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All Issues > Volume 18, Issue 1


<< Thursday, January 24, 2002 >> St. Francis de Sales
 
1 Samuel 18:6-9; 19:1-7
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Psalm 56 Mark 3:7-12
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CROSS PURPOSES

 
"Unclean spirits would catch sight of Him, fling themselves down at His feet, and shout, 'You are the Son of God!', while He kept ordering them sternly not to reveal Who He was." —Mark 3:11-12
 

Devils tried to turn their defeat into a victory. Instead of hiding the fact that Jesus had thrown them out, they shouted: "You are the Son of God!" The devils wanted to give the impression that Jesus as the Messiah would have a life of nothing but obvious and glorious victories. Thus, when Jesus was later crucified and apparently defeated, people would be tempted to deny that He had been the Messiah.

Jesus ordered "them sternly not to reveal Who He was" (Mk 3:12). Jesus wanted to be recognized as the Suffering Servant (see Is 52:13ff) and only secondarily as a Miracle-Worker and Deliverer so that His death on the cross would not be a stumbling block to us (1 Cor 1:23), but the greatest revelation of His love.

The cross is the center of life. Devils are trying to use it to manipulate us through fear and confusion into denying Christ. The Lord is proclaiming the cross in order to crucify us to the world (Gal 6:14) and lead us to salvation.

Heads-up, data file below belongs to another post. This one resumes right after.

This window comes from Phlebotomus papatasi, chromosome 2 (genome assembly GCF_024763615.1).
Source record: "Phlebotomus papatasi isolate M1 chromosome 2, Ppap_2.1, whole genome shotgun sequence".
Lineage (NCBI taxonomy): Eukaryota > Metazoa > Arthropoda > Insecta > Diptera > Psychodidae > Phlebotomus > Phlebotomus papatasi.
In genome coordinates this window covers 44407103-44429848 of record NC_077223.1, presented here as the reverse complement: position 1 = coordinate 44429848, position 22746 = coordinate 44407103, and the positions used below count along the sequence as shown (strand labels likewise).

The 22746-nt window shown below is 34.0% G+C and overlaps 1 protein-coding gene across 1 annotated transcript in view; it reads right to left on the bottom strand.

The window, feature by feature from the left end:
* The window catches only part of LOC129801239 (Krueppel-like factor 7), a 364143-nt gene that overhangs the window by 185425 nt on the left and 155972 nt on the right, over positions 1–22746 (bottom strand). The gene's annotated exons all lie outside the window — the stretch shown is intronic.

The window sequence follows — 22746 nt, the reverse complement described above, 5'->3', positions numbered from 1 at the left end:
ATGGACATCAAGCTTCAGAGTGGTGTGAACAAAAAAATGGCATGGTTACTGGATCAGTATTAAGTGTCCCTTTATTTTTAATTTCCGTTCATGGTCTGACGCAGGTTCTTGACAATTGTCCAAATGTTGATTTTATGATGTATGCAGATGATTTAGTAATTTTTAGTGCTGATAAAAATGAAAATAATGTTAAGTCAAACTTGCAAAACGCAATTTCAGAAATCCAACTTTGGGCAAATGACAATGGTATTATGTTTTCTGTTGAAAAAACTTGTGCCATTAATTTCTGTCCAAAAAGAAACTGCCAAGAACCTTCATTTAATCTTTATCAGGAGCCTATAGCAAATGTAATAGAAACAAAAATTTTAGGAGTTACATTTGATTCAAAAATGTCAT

At the foot of the cross, Jesus is either loved or hated. With Mary, will you love Him? Will you be the good thief who repents and accepts Jesus' kingship? (Lk 23:42) Or will you be the bad thief who uses his last breath to blaspheme Jesus and thereby go to hell? At the cross, love Jesus.

 
Prayer: Father, may I "know nothing but Jesus Christ and Him crucified" (1 Cor 2:2, our transl).
Promise: "In God I trust without fear; what can flesh do against me?" —Ps 56:5, 12
Praise: St. Francis advocated living the devout life in the secular world.
 
(You may wish to order our book, Scriptural Stations of the Cross.)
 
 
Nihil obstat: Reverend Robert L. Hagedorn, May 30, 2001
Imprimatur: †Most Reverend Carl K. Moeddel, Vicar General and Auxiliary Bishop of the Archdiocese of Cincinnati, June 4, 2001
 
The Nihil obstat and Imprimatur are a declaration that a book or pamphlet is considered to be free from doctrinal or moral error. It is not implied that those who have granted the Nihil obstat and Imprimatur agree with the contents, opinions, or statements expressed.
Volume 18, Issue 1
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